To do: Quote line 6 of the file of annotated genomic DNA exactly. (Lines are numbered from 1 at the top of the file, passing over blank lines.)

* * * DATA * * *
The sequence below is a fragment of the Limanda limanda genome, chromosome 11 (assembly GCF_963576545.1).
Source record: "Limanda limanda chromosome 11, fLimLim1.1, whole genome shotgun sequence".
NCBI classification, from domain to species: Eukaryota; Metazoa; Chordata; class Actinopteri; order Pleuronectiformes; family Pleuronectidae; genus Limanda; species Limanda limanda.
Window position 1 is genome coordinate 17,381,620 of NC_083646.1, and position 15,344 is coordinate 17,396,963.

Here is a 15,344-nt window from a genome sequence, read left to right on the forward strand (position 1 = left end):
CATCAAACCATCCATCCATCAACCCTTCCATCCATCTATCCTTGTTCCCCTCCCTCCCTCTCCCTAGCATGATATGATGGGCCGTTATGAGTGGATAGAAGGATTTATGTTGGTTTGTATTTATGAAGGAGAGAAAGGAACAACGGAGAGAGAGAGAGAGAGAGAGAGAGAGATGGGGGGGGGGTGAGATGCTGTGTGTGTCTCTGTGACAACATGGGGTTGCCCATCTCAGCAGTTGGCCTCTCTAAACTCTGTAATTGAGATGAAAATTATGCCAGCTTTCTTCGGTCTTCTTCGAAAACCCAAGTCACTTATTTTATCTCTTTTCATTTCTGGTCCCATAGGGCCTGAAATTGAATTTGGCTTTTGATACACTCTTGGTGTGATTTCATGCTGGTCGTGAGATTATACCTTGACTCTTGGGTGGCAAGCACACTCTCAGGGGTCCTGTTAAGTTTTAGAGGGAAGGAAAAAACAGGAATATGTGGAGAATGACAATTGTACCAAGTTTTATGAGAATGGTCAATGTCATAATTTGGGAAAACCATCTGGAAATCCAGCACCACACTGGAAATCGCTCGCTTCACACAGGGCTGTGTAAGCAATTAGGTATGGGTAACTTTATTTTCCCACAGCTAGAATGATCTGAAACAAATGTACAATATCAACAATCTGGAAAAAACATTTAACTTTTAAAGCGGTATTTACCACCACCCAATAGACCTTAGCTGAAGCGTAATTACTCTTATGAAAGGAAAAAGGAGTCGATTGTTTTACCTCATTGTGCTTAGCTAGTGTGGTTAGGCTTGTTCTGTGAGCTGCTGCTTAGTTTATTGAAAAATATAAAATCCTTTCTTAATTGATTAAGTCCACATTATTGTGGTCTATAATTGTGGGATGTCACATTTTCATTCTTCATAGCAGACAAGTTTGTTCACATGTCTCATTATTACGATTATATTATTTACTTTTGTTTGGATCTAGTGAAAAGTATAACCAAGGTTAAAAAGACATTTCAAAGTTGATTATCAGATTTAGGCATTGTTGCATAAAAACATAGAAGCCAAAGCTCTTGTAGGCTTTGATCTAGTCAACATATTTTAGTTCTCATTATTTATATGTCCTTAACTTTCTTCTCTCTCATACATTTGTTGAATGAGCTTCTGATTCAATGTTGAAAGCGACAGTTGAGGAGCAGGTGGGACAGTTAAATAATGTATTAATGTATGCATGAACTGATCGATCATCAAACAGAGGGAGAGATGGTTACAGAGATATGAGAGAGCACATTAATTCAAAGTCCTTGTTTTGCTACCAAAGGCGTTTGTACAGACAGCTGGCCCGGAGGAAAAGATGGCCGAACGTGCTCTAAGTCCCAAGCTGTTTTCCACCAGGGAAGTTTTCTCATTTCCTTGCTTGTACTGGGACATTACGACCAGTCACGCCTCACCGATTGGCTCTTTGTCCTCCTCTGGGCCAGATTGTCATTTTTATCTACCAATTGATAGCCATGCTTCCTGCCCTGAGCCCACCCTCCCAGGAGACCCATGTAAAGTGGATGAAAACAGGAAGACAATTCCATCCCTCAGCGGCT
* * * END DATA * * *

CATCAAACCATCCATCCATCAACCCTTCCATCCATCTATCCTTGTTCCCCTCCCTCCCTCTCCCTAGCATGATATGATGGGCCGTTATGAGTGGATAGAAGGATTTATGTTGGTTTGTATTTATGAAGGAGAGAAAGGAACAACGGAGAGAGAGAGAGAGAGAGAGAGAGAGATGGGGGGGGGGTGAGATGCTGTGTGTGTCTCTGTGACAACATGGGGTTGCCCATCTCAGCAGTTGGCCTCTCTAAACTCTGTAATTGAGATGAAAATTATGCCAGCTTTCTTCGGTCTTCTTCGAAAACCCAAGTCACTTATTTTATCTCTTTTCATTTCTGGTCCCATAGGGCCTGAAATTGAATTTGGCTTTTGATACACTCTTGGTGTGATTTCATGCTGGTCGTGAGATTATACCTTGACTCTTGGGTGGCAAGCACACTCTCAGGGGTCCTGTTAAGTTTTAGAGGGAAGGAAAAAACAGGAATATGTGGAGAATGACAATTGTACCAAGTTTTATGAGAATGGTCAATGTCATAATTTGGGAAAACCATCTGGAAATCCAGCACCACACTGGAAATCGCTCGCTTCACACAGGGCTGTGTAAGCAATTAGGTATGGGTAACTTTATTTTCCCACAGCTAGAATGATCTGAAACAAATGTACAATATCAACAATCTGGAAAAAACATTTAACTTTTAAAGCGGTATTTACCACCACCCAATAGACCTTAGCTGAAGCGTAATTACTCTTATGAAAGGAAAAAGGAGTCGATTGTTTTACCTCATTGTGCTTAGCTAGTGTGGTTAGGCTTGTTCTGTGAGCTGCTGCTTAGTTTATTGAAAAATATAAAATCCTTTCTTAATTGATTAAGTCCACATTATTGTGGTCTATAATTGTGGGATGTCACATTTTCATTCTTCATAGCAGACAAGTTTGTTCACATGTCTCATTATTACGATTATATTATTTACTTTTGTTTGGATCTAGTGAAAAGTATAACCAAGGTTAAAAAGACATTTCAAAGTTGATTATCAGATTTAGGCATTGTTGCATAAAAACATAGAAGCCAAAGCTCTTGTAGGCTTTGATCTAGTCAACATATTTTAGTTCTCATTATTTATATGTCCTTAACTTTCTTCTCTCTCATACATTTGTTGAATGAGCTTCTGATTCAATGTTGAAAGCGACAGTTGAGGAGCAGGTGGGACAGTTAAATAATGTATTAATGTATGCATGAACTGATCGATCATCAAACAGAGGGAGAGATGGTTACAGAGATATGAGAGAGCACATTAATTCAAAGTCCTTGTTTTGCTACCAAAGGCGTTTGTACAGACAGCTGGCCCGGAGGAAAAGATGGCCGAACGTGCTCTAAGTCCCAAGCTGTTTTCCACCAGGGAAGTTTTCTCATTTCCTTGCTTGTACTGGGACATTACGACCAGTCACGCCTCACCGATTGGCTCTTTGTCCTCCTCTGGGCCAGATTGTCATTTTTATCTACCAATTGATAGCCATGCTTCCTGCCCTGAGCCCACCCTCCCAGGAGACCCATGTAAAGTGGATGAAAACAGGAAGACAATTCCATCCCTCAGCGGCT